Rev. Theodore M. Hesburgh, C.S.C.
A succession of black and white photographs — iconic, half-century-old images from America’s civil rights movement — were being projected on the screen behind the Washington Hall auditorium stage. In most of them, a handsome, clerically attired Catholic priest, then in his prime, was a central figure. Now, a half century later, the 96-year-old Rev. Theodore M. Hesburgh, C.S.C., president emeritus of the University of Notre Dame, sat in the front row of the auditorium, the silent but most conspicuous member of an attentive audience.
On Monday evening, the Center for Civil and Human Rights, which Father Hesburgh founded in 1973, celebrated its 40th anniversary with a lecture on “The Civil Rights Legacy of Father Theodore M. Hesburgh,” by Jennifer Mason McAward, associate professor of law. The photographs complemented McAward’s absorbing account of Father Hesburgh’s tenure on the United States Commission on Civil Rights.
Appointed to the commission by President Dwight Eisenhower in 1957, Father Hesburgh served on it for 15 years, four of them as its chair, and exerted a beneficial influence on that turbulent period of American history between 1957 and 1972 whose effects are widely felt, and appreciated, today.
That influence could occasionally be idiosyncratic, as when, in 1959, the commission was uncomfortably gathered in the stifling heat of an Air Force base in Shreveport, La., to draft its initial report to Congress. Father Hesburgh cajoled his five politically diverse and potentially contentious colleagues into a change of venue and made the transportation and lodging arrangements necessary to move their meeting to Notre Dame’s property in Land O’ Lakes, Wis.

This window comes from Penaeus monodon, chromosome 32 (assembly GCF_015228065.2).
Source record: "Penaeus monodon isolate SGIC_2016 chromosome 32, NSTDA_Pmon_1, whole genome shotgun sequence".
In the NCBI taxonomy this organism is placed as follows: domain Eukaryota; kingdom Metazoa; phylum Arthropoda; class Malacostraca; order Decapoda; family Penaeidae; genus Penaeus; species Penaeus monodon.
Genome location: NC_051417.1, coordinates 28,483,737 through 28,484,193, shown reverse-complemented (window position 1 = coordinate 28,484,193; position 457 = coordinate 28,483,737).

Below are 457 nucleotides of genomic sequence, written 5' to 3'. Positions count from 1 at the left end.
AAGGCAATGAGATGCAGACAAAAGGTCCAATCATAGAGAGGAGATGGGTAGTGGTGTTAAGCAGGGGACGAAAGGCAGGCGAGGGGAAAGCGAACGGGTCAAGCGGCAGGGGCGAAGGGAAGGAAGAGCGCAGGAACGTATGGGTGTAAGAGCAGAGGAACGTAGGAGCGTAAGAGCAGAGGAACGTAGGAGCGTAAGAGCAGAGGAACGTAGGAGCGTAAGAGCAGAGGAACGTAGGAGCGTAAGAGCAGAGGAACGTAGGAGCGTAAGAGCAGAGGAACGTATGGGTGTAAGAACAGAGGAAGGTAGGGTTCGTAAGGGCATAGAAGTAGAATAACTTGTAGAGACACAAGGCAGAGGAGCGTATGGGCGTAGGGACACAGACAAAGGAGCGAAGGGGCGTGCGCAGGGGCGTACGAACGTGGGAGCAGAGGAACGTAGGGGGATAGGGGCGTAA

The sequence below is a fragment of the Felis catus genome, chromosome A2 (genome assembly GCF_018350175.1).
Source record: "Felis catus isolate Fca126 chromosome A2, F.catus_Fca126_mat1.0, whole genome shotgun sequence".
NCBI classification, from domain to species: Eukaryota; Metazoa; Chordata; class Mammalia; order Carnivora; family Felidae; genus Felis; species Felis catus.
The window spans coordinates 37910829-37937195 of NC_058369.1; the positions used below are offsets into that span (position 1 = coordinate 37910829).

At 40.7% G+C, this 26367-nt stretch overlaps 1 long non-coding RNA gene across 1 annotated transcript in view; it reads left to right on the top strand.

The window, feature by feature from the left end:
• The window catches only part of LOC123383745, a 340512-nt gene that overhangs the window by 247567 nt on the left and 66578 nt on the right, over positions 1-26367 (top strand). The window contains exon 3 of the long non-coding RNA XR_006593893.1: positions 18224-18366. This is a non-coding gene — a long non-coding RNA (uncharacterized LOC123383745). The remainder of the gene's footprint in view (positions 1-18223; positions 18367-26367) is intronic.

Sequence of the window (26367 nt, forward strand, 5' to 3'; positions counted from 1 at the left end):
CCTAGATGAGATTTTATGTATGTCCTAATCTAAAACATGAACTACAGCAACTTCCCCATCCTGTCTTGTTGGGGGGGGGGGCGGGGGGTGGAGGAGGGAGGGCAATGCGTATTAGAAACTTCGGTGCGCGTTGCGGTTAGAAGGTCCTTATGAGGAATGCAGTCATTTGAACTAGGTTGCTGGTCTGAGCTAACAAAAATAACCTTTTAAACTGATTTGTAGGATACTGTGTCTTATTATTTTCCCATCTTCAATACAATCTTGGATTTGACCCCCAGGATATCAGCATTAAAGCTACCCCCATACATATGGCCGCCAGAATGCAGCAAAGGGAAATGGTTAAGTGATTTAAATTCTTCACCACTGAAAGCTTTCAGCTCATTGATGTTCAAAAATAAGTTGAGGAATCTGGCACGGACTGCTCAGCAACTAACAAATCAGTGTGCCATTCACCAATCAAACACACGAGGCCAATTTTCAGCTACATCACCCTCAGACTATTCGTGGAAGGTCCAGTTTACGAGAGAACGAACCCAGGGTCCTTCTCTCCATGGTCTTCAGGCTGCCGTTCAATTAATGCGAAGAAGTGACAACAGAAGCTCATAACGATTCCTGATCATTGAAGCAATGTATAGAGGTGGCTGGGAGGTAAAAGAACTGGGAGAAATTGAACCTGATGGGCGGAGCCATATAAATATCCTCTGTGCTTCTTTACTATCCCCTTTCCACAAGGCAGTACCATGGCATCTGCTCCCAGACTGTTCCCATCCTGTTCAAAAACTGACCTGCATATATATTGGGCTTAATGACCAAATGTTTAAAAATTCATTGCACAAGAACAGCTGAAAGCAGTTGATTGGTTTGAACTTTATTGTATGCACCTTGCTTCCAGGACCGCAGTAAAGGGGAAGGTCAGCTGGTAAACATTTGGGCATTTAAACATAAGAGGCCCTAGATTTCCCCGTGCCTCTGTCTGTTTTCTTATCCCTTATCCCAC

“While the other five commissioners enjoyed the flight,” McAward said, “Father Hesburgh sat in the rear of the plane with commission staff and drafted the resolutions that would be at the heart of the report. After an evening of fishing, martinis and crisp Wisconsin air, Father Hesburgh strategically presented those resolutions to the commission and asked for a vote. The results were better than anyone could have hoped — 13 of the 14 recommendations were unanimous, with a single dissent on voting rights.”
Impressed by the motley commission’s evident harmony, and learning how Father Hesburgh had helped bring it about, Eisenhower told him, “We’ve got to put more fishermen on commissions and have more reports written at Land O’Lakes, Wis.”
Father Hesburgh, second from left, stands with Martin Luther King Jr. and others in Chicago, 1964
During Father Hesburgh’s tenure and often under his direct leadership, the U.S. Commission on Civil Rights investigated and documented voting rights and other civil rights violations throughout the American South and began to address injustices in housing, employment, education and public accommodations. According to McAward, Congress “enacted roughly 70 percent of the Commission’s recommendations, incorporating them into critical pieces of civil rights legislation, including the landmark Civil Rights Act of 1964, the Voting Rights Act of 1965 and the Fair Housing Act of 1968.”
Father Hesburgh famously loves to tell stories, and he loves to tell these stories above all, but on Monday night, he listened to McAward tell a story of how a Catholic priest applied a rudimentary Christian doctrine about human dignity to human politics, became what Vice President Joe Biden called “one of the most powerful unelected officials this nation has ever seen,” and changed American society.
From the earliest days of his service as chair of the commission, Father Hesburgh had noticed, as he later wrote, that “civil rights had few friends in the Nixon administration.” Nevertheless, he was willing to criticize that administration in public, and the criticism rankled enough for Nixon to force his resignation in 1972.
Father Hesburgh cleaned his office thoroughly before leaving. As he later told an interviewer, “I took all the papers I had, the books I’d put together, and the records of all those hearings, and I put them in the Notre Dame Law School.” He founded the Center for Civil and Human Rights at Notre Dame the following year.
At the conclusion of McAward’s lecture, center director Paolo Carozza presented Father Hesburgh with a framed photographic print from the iconic series projected on the stage and asked for a concluding benediction. Remaining in his seat, Father Hesburgh took the proffered microphone and said that he would give his favorite benediction. He gave it in barely audible ecclesiastic Latin first, and then translated it: “May the Blessed Virgin Mary bless you all with her wonderful Child.”